This time, the ‘he’ in question is my 2-year-old. He, and I use that pronoun tentatively, does not know gender for now or that most of the world will not understand that he should wear dresses just because. This child about whom my mother worries is not the one I want to talk about lately. I wish she’d talk to me about his sibling, the kid that’s 7 years old, the one using ‘she’ and ‘they’ pronouns as of last month. She wears dresses a lot more and says she’ll be a girl if my next child is not or that, you know, she is a girl but it’s complicated. I know that feeling. Gender is complicated for me too, as an agender lesbian person. Or, rather, it is very simple but the rest of the world makes it difficult.

She’s the daughter I was always scared to raise and a somewhat unexpected one at that, because while no one really thought this child would follow a straight path, pun intended, I did not know it would be now that she would say she’s trans. I whisper ‘I’m not ready’ and ‘But if anyone can raise her, it’ll be you’ back and forth in my head. My mother should ask me about what is going on but she won’t because she thinks of her as an already lost cause, the way she thinks of me. To her, there is still hope for my 2-year-old and maybe, if she starts her attacks on my parenting early enough, the way she did with my oldest, now 10, perhaps my youngest will grow up to be a boy.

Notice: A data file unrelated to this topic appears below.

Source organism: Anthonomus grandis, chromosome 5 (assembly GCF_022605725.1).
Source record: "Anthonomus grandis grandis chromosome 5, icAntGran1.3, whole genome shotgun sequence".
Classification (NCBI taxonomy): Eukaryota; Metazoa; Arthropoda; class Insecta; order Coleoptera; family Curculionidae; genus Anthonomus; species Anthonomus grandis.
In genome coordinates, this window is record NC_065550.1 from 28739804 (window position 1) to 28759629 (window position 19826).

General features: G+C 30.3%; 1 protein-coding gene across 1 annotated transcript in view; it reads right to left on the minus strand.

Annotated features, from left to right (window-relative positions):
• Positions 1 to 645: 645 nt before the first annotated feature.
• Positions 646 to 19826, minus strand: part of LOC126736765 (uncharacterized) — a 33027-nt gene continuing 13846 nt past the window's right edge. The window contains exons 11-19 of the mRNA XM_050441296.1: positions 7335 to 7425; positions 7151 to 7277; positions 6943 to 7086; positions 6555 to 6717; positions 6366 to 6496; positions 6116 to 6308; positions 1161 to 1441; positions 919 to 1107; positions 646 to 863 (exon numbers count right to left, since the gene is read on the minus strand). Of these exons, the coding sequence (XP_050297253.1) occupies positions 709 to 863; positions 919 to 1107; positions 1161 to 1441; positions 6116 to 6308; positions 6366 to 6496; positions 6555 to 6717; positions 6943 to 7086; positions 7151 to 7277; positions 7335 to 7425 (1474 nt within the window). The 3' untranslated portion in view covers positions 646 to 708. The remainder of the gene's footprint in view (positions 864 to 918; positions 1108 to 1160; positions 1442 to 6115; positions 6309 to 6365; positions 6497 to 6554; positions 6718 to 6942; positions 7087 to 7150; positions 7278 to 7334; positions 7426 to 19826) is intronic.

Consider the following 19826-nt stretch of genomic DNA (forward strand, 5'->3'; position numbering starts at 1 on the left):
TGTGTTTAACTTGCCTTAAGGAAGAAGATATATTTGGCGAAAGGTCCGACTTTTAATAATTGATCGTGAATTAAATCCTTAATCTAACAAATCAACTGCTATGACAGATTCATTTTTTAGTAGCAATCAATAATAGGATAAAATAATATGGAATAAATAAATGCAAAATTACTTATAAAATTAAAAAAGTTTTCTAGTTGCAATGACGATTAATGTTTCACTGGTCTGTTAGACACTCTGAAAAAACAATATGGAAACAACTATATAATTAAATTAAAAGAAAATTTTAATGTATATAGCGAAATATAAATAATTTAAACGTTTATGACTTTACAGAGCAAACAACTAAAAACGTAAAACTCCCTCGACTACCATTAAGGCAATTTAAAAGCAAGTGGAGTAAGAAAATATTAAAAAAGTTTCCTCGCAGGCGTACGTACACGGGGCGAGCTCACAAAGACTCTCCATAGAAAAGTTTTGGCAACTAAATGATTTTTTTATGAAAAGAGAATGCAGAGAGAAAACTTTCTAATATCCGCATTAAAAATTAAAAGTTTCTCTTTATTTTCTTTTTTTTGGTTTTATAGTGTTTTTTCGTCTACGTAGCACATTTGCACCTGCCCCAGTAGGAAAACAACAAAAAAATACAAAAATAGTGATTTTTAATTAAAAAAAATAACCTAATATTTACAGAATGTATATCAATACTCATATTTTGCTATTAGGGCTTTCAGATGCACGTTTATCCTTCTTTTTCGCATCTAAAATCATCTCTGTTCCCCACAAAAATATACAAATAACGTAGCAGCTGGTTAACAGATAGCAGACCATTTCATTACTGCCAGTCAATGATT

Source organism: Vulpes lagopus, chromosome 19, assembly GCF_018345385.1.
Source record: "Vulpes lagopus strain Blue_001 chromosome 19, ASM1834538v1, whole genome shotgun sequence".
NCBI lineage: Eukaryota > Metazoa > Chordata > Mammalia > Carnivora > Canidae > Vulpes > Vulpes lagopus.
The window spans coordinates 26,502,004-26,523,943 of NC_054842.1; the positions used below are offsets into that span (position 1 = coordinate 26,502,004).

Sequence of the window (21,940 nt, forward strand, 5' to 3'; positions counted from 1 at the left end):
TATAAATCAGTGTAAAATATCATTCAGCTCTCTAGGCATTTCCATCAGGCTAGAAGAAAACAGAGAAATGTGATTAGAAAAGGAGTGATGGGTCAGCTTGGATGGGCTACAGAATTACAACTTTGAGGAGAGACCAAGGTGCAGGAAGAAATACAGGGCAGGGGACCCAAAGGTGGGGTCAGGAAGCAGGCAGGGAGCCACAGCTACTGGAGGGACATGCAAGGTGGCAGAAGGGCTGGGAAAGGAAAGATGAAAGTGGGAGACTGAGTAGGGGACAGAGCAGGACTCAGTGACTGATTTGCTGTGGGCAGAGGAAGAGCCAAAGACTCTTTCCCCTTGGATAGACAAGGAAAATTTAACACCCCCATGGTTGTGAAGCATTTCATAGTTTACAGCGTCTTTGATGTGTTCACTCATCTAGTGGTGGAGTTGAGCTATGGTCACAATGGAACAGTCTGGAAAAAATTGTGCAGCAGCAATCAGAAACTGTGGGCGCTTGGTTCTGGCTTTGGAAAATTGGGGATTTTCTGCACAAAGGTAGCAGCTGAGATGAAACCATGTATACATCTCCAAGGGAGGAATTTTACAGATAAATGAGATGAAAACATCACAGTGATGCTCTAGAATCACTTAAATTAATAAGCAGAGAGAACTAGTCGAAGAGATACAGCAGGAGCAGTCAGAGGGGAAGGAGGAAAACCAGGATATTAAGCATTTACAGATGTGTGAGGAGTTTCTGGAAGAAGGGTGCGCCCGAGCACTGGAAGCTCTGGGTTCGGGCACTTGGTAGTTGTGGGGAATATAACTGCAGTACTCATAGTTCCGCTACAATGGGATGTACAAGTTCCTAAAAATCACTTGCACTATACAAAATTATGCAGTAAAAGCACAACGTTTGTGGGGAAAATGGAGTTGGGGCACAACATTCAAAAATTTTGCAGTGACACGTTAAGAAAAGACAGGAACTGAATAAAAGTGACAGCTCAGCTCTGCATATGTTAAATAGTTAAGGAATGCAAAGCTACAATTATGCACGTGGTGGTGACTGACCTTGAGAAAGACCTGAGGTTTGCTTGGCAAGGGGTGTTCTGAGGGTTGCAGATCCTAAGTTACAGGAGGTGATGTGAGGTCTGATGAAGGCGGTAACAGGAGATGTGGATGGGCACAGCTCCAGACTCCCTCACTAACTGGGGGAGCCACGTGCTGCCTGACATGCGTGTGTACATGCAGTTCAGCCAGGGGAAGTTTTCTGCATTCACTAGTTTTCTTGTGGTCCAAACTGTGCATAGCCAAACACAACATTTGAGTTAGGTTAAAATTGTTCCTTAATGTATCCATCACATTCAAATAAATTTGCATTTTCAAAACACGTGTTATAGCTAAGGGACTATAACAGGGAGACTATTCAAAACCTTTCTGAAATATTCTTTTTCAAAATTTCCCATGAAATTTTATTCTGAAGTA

So when I think of queer kinship, I think of my mother as its antithesis. My life will be forever marked by the enormous failure that is her lack of mothering. The space between her as a woman and me as a person is vast and monstrous-looking because of many traumas and I will always mourn the kind of acceptance and support that a mother should give her child. As part of the mourning process, I, like many others, have ripped out my roots and shred them swiftly and without regret. Yet, her actual physical being remains in my house and in my life and I just know that even when she dies, the many things she’s done and said will always haunt me until I die and perhaps bleed into my own parenting in ways unknown.